There Could Be More Alpina Models in the Future

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Up until now, Alpina – while successful – has sold a limited number of models with 2021 being its best year with less than 2,000 models sold.

Right now, Alpina-badged vehicles are pretty rare. 2021, for example, was the brand’s best year ever, and it sold less than 2,000 vehicles across the globe. That’s not to say that it doesn’t have a fair number of models, including the B7, 3 Series-based B3, 4 Series-based B5, and crossovers like the XD3, XD4, and the newer XD7 – Alpina has a bigger lineup than Chrysler, but we’ll leave that discussion for later. Up until now,the B7 was the sole model in the U.S. lineup until the XB7 and B8 Gran Coupe were launched in recent years. Now, with BMW ownership it’s possible that a lot more models – especially the smaller crossovers – could find their way onto U.S. roads too. One this is for sure, with BMW being the owning party of Alpina, it’s highly likely that we could see the volume of Alpina models produced and sold increase.

Alpina Will Likely Sell Electric Vehicles in the Near Future

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Beyond this, it’s also possible that Alpina models could also venture into the world of electrification

Alpina’s CEO. Andreas Bovensiepen has made it clear that Alpina will forgo producing and selling electric vehicles as long as possible, if ever. But, now that Alpina resides under BMW’s umbrella, that vision could change as things get restructured after 2025. In fact, the official announcement about the deal included an interesting statement with the phrase “transformation towards electromobility and increasing regulation worldwide.” It’s also worth noting that it’s not like the twin-turbo V-8 is going to last forever, so if the company is going to last in the long term, which is obviously what BMW wants to happen given this new acquisition, the shift to electrification, hybrid or otherwise, will have to happen.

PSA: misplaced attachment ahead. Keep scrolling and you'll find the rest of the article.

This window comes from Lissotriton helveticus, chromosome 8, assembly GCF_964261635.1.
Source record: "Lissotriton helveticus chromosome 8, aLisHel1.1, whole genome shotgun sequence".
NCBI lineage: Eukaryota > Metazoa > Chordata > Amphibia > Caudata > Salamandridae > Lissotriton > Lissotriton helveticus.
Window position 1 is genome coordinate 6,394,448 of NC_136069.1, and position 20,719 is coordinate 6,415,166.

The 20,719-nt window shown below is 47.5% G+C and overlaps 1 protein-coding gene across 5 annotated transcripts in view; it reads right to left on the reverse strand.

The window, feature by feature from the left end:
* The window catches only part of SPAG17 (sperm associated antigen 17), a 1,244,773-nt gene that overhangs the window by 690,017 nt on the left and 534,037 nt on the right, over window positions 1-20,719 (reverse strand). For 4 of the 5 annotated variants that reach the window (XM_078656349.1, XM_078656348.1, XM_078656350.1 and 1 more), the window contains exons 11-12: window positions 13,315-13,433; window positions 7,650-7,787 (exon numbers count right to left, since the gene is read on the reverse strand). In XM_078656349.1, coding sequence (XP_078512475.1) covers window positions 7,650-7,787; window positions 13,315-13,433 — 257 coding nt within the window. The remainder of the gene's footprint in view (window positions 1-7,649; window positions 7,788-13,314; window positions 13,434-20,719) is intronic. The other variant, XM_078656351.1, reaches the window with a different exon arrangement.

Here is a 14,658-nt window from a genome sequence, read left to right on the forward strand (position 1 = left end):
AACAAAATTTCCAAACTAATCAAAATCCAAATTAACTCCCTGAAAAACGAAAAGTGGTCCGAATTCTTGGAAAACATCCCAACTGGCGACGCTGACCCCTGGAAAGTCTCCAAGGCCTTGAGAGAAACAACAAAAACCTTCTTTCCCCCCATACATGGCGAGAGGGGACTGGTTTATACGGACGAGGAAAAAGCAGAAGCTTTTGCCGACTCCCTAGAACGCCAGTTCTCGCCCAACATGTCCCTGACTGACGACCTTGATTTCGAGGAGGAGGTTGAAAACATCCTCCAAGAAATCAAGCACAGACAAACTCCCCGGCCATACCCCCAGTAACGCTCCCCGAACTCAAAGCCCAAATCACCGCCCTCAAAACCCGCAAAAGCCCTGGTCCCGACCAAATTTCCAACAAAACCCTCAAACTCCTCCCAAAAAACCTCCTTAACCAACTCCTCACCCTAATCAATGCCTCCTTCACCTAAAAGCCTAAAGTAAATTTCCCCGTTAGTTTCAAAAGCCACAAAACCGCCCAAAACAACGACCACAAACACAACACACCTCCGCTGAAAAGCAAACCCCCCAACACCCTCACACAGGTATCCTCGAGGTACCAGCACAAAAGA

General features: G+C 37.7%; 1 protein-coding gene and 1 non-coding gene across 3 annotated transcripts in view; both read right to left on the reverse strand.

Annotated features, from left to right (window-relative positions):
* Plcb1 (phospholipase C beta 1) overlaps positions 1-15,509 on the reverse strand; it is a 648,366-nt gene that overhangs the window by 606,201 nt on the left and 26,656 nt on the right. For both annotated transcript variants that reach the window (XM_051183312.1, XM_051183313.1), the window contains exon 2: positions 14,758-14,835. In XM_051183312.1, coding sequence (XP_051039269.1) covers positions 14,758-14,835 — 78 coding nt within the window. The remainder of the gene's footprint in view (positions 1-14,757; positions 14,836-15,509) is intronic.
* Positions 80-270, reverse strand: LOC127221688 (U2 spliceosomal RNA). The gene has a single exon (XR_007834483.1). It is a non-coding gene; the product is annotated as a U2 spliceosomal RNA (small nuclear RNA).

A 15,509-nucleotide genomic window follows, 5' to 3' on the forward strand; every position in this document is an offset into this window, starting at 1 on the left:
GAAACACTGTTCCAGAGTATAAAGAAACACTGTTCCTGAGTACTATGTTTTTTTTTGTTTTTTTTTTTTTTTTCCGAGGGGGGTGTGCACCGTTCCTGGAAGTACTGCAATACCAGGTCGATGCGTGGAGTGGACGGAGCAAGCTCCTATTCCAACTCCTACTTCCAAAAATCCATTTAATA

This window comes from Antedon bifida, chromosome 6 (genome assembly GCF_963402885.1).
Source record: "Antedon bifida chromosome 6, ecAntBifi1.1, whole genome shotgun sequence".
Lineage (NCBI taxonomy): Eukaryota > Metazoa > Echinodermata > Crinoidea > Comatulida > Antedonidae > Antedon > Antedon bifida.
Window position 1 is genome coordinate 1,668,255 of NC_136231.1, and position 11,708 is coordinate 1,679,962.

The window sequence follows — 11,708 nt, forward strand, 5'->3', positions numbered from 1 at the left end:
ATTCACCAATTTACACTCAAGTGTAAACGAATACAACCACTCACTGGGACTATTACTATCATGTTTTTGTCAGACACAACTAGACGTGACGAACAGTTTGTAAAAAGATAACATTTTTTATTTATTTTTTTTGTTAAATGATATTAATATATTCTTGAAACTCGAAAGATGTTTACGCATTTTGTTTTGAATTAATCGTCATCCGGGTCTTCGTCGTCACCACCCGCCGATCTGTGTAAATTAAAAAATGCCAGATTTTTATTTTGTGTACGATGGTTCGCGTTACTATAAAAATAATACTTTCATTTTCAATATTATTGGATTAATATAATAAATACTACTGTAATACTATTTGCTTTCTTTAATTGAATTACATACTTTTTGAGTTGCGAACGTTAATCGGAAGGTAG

BMW and Alpina in the Future

At this point, there’s a lot that could happen between now and the end of the decade. BMW could completely ruin the Alpina brand and what it stands for, or it could make it better. I’m willing to bet that we’ll be seeing the latter scenario. The end goal through this acquisition will be for Alpina to survive long term while ensuring Alpina-branded vehicles don’t lose that “special” feeling. Mercedes was able to pull that off with Maybach, so there’s no reason BMW can’t do it with Alpina – as long as it’s careful. I for one am excited to see what happens, and I’m willing to bet the Alpina brand might see even bigger sales figures in the coming years.

Robert Moore
Robert Moore
Editor-in-Chief and Automotive Expert -
Robert has been an auto enthusiast his entire life. He started working cars at a young age, learning the basics from his father in the home garage on the weekends. As time went on, Robert became more and more interested in cars and convinced his father to teach him how to drive when he was just 13 years old. Robert continued working on cars in his free time and learned as much as he could about engines, transmissions, and car electrical systems, something that only fed his curiosity more and eventually led him to earn a bachelors degree in automotive technology with a primary focus on engine performance and transmission rebuilding.  Read full bio